We must continue to support a strong military that is second to none. It is our obligation to provide our men and women in uniform with the training and equipment they need to successfully carry out the missions our country gives them.
However, the strength and security of our country doesn’t rest with the military alone. It includes homeland security, law enforcement, and diplomatic operations. And, most important of all, it requires a strong and growing economy that enables the country to support these activities.
Unlike the President’s budget, which took a balanced approach to providing for our security, House Republicans put forward a cynical, unrealistic, and unbalanced plan that slashes essential investments necessary for the country to successfully compete in the world economy. The Republican budget inflates defense funding above what the Pentagon proposes, but triples the sequester cuts to the parts of our budget that fund education, infrastructure, and life-saving medical research.
All told, their plan would cut nondefense discretionary programs by $1.3 trillion between 2016 and 2024, or 24 percent below the amount needed just to stay at 2014 funding levels adjusted for inflation. And while congressional Republicans try to play hide the ball with the specifics, you can’t cut $1.3 trillion and provide for veterans, secure our borders, maintain security at the nation’s airports, prepare first responders, protect the food supply, and secure our embassies while also making necessary investments to grow our economy and keep America competitive in the global economy.
Democrats aren’t the only ones that believe the Pentagon needs to tighten its belt. There is widespread agreement that the defense budget must be part of the discussion as we get our fiscal house in order. This includes the military itself. Former Chairman of the Joint Chiefs of Staff Admiral Mike Mullen pointed out that over the last decade, when defense funding nearly doubled, the permissive defense budget “hasn’t forced us to make the hard trades. It hasn’t forced us to prioritize. It hasn’t forced us to do the analysis.”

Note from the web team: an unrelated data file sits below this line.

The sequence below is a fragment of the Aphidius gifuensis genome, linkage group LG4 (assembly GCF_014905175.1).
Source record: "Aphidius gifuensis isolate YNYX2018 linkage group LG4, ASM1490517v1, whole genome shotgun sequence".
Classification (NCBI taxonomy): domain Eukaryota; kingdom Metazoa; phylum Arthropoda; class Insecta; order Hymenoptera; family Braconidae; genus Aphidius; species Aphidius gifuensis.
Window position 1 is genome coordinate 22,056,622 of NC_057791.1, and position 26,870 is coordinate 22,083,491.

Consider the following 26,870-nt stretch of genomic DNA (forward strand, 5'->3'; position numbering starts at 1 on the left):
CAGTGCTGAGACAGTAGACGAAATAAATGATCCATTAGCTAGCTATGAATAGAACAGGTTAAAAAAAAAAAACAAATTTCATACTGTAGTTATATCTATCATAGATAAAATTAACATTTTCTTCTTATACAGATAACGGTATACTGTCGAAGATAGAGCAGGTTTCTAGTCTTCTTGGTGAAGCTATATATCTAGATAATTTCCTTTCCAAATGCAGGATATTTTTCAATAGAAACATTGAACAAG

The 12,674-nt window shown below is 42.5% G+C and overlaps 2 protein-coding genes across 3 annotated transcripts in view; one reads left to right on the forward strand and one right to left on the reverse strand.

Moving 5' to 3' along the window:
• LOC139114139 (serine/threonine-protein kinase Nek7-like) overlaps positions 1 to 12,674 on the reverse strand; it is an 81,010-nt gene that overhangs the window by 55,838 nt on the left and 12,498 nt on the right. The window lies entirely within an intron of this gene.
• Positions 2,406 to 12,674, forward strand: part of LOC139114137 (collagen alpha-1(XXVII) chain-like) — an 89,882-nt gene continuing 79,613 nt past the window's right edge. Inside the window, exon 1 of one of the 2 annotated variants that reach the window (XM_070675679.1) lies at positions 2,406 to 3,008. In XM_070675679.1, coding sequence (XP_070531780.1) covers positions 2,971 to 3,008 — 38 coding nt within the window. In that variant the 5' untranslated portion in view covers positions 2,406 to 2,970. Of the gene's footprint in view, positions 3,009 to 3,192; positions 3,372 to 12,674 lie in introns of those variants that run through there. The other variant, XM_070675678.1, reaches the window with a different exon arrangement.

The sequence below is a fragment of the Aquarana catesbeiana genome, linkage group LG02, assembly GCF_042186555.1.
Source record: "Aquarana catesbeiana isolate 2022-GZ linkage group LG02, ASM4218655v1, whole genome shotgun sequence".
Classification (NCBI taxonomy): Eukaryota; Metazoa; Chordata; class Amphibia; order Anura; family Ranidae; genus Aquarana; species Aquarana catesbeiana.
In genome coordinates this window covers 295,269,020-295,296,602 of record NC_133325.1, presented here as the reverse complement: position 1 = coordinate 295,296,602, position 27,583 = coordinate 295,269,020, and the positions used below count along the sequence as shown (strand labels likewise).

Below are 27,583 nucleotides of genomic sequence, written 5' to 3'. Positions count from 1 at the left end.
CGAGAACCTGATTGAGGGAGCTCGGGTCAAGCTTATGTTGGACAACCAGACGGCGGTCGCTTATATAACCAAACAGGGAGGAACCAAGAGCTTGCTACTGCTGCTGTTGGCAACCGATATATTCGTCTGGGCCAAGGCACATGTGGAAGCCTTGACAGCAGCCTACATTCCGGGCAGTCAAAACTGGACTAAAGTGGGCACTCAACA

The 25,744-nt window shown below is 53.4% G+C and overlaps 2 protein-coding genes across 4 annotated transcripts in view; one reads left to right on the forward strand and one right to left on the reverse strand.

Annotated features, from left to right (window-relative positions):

The President’s budget recognizes the defense budget needs to be reformed but that sequester cuts levels go too far. It adds $209 billion above sequester levels for defense over ten years. His budget also includes an additional $28 billion above the Bipartisan Budget Act level for 2015 – the level Chairman Paul Ryan played a leading role in negotiating. Over ten years, the President’s budget includes nearly $6 trillion in defense spending—a figure that excludes the costs of operations in Afghanistan. By 2019, which is the end of the Pentagon’s Future Years Defense Plan, defense spending will still be robust by historical standards. After taking into account inflation, 2019 spending will be 27 percent higher than it was in 2001.
If Republicans believe defense funding levels are dangerously low, they should be clamoring to continue budget negotiations to further relieve the sequester for 2015. The President gave them the opening by not only proposing an increase in funding, but fully paying for that proposal. Once again, Republicans face the question – are they more interested in protecting tax breaks for millionaires than protecting spending for our national security? The answer is clear. Republicans talk big about defense, but they just don’t want to pay for it.
In order to make the investments needed to keep the foundation of our security strong—the economy—and fund an effective and comprehensive national security strategy, we have to have a balanced plan and one that incorporates shared responsibility. Unfortunately, the Republican budget fails that basic test.